Navigation Links
New binding target for oncogenic viral protein

The DNA tumor virus simian virus 40 produces the Large T antigen which inactivates two of the cell's most important cancer-preventing proteins, p53 and pRb. In a study published in the Journal of Biological Chemistry, researchers at the Fred Hutchinson Cancer Research Center report the discovery of an additional target for T antigen--a protein called Fbw7.

The Fbw7 gene is located in a chromosomal region that is deleted in up to 30% of human tumors. "Fbw7 is itself an important tumor suppressor which makes it an attractive choice for inactivation by Large T," explained Dr. Markus Welcker, the study's first author.

The research appears as the "Paper of the Week" in the March 4 issue of the Journal of Biological Chemistry, an American Society for Biochemistry and Molecular Biology journal.

DNA tumor viruses proliferate by hijacking their host cell's DNA replication machinery. In order to do this, they have evolved mechanisms to override normal cellular replication controls. Simian virus 40 (SV40) accomplishes this task by producing the highly oncogenic large T antigen. This protein corrupts the cellular checkpoint mechanisms that guard cell division and the transcription, replication and repair of DNA. T antigen also inactivates some of the most important proteins that protect cells against malignant transformation, including tumor suppressor proteins p53 and pRb.

In the Journal of Biological Chemistry paper, Dr. Welcker and Dr. Bruce Clurman report that T antigen also binds to another tumor suppressor, Fbw7. This protein is part of a ubiquitin ligase complex that adds ubiquitin to proteins to mark them for destruction by the cell. Fbw7 recognizes a destruction signal on certain proteins that need to be degraded and brings them in close proximity to the enzymes that attach ubiquitin. The proteins recognized by Fbw7 play key roles in cell division, cell growth, differentiation, and cell death.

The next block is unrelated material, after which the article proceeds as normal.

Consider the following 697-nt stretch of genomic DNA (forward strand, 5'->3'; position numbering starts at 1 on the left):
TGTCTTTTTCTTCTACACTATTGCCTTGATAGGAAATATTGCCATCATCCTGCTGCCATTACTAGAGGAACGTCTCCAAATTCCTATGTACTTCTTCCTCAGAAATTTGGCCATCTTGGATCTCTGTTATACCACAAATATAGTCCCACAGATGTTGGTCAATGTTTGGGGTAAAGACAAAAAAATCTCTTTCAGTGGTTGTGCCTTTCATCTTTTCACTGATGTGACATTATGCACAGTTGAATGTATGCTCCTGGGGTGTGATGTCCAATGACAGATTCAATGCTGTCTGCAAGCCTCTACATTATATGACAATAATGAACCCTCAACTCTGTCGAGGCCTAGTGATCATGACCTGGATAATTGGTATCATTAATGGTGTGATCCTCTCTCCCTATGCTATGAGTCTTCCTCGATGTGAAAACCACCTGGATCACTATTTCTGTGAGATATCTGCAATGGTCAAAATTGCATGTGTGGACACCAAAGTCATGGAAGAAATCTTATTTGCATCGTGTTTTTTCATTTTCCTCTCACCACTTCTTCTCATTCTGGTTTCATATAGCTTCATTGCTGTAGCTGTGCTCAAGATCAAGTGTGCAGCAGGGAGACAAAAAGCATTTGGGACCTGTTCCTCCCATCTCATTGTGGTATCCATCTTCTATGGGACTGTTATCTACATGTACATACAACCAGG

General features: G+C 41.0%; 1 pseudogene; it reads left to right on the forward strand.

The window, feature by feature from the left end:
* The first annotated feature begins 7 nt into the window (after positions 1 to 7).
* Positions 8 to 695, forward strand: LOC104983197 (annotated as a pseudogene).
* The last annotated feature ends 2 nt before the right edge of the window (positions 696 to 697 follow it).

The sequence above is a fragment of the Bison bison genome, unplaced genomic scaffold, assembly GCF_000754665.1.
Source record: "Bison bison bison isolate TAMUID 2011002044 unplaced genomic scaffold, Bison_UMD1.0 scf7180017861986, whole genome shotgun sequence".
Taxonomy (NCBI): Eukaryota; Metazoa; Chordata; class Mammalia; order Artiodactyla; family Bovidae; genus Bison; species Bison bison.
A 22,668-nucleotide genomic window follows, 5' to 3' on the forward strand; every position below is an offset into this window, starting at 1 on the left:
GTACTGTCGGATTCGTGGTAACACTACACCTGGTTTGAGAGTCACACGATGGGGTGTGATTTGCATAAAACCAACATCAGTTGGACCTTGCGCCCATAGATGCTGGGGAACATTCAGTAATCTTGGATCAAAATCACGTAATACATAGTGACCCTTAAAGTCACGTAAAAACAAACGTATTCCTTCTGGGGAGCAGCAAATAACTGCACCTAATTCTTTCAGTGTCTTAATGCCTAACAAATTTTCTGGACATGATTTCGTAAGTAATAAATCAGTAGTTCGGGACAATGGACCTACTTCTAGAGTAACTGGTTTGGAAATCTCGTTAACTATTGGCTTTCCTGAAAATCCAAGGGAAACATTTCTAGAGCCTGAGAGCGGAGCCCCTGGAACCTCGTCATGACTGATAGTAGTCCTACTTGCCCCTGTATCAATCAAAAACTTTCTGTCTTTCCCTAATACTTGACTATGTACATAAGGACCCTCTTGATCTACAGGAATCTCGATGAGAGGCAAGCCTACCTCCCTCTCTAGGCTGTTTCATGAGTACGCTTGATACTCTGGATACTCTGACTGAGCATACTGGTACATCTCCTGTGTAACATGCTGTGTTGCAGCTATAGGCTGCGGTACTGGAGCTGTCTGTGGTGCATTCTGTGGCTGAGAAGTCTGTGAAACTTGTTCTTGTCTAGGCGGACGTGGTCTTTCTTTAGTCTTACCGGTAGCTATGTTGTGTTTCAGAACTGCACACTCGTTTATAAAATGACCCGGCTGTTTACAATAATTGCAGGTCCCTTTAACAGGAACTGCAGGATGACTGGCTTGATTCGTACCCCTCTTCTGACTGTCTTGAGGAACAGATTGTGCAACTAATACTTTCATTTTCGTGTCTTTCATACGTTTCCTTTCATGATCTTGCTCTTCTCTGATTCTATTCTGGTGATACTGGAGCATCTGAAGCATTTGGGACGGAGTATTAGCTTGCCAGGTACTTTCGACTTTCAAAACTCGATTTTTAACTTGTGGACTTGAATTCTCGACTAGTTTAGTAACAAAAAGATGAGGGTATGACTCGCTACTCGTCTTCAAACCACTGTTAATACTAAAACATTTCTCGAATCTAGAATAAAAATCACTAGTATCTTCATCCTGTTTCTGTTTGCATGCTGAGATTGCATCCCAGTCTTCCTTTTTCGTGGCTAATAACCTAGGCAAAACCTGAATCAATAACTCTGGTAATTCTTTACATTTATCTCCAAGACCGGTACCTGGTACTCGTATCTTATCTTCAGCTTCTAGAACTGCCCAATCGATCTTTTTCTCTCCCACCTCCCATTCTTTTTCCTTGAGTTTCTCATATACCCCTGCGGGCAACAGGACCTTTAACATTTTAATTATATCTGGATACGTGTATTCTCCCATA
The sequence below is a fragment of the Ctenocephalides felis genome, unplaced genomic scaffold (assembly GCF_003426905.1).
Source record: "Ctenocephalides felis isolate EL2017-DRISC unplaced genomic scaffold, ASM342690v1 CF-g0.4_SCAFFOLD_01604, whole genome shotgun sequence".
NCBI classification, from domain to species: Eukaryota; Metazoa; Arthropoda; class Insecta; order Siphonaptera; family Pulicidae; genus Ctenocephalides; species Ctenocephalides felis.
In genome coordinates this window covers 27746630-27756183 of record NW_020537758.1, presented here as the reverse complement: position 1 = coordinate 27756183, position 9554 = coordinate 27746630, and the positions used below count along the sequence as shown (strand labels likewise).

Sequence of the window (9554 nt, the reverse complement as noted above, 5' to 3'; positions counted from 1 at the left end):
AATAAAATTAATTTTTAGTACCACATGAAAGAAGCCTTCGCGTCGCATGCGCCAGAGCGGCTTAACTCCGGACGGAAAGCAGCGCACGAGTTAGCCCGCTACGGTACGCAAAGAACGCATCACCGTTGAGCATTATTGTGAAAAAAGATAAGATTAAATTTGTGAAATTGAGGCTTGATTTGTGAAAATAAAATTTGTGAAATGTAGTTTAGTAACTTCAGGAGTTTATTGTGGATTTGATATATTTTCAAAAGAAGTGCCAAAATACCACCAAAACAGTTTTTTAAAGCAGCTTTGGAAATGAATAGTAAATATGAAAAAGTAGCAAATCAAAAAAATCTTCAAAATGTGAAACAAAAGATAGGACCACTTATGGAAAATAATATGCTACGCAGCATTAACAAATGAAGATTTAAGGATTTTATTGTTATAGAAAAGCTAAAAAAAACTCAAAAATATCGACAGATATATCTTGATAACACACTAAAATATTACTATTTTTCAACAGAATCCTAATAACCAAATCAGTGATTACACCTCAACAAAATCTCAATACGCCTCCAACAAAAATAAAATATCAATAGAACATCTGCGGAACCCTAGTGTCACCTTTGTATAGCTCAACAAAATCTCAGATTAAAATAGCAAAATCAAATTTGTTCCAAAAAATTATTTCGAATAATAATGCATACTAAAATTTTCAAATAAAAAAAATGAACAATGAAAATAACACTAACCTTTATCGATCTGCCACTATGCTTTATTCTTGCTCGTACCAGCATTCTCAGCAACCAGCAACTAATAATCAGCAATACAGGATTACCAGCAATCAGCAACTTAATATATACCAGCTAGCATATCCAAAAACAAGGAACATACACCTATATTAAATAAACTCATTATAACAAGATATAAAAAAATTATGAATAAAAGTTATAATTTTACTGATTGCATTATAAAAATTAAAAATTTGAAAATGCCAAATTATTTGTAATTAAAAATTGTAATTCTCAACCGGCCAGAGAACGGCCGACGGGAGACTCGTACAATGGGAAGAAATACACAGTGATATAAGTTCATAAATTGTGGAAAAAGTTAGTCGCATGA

"These proteins are also some of the most broadly acting cellular oncogenes, and include cyclin E, c-Myc, Notch, and c-Jun," noted Dr. Clurman. "When Fbw7 is mutated in cancers, deregulation of these oncogenic Fbw7 targets is thought to contribute to cancer. SV40 T antigen contains a motif that mimics the destruction signal found in these proteins." However, unlike the other substrates recognized by Fbw7, T antigen is not destroyed by the cell.

Drs. Clurman and Welcker suspect that by acting as a decoy and binding to Fbw7, T antigen protects cellular Fbw7 targets that facilitate viral replication and tumorigenesis.

"I think this work underlines the importance of Fbw7 as an emerging tumor suppressor and the consequences of its loss in tumors," Dr. Welcker emphasized.

"The study of DNA tumors viruses has been an extremely important tool in understanding the cellular pathways that regulate cell division and are disrupted in cancer. Understanding the mechanisms through which these viruses interact with the cellular machinery that regulates cell division may lead to new insights into the pathways that cause cancer. This is an important step to designing new cancer treatment strategies that target these pathways," concluded Dr. Clurman.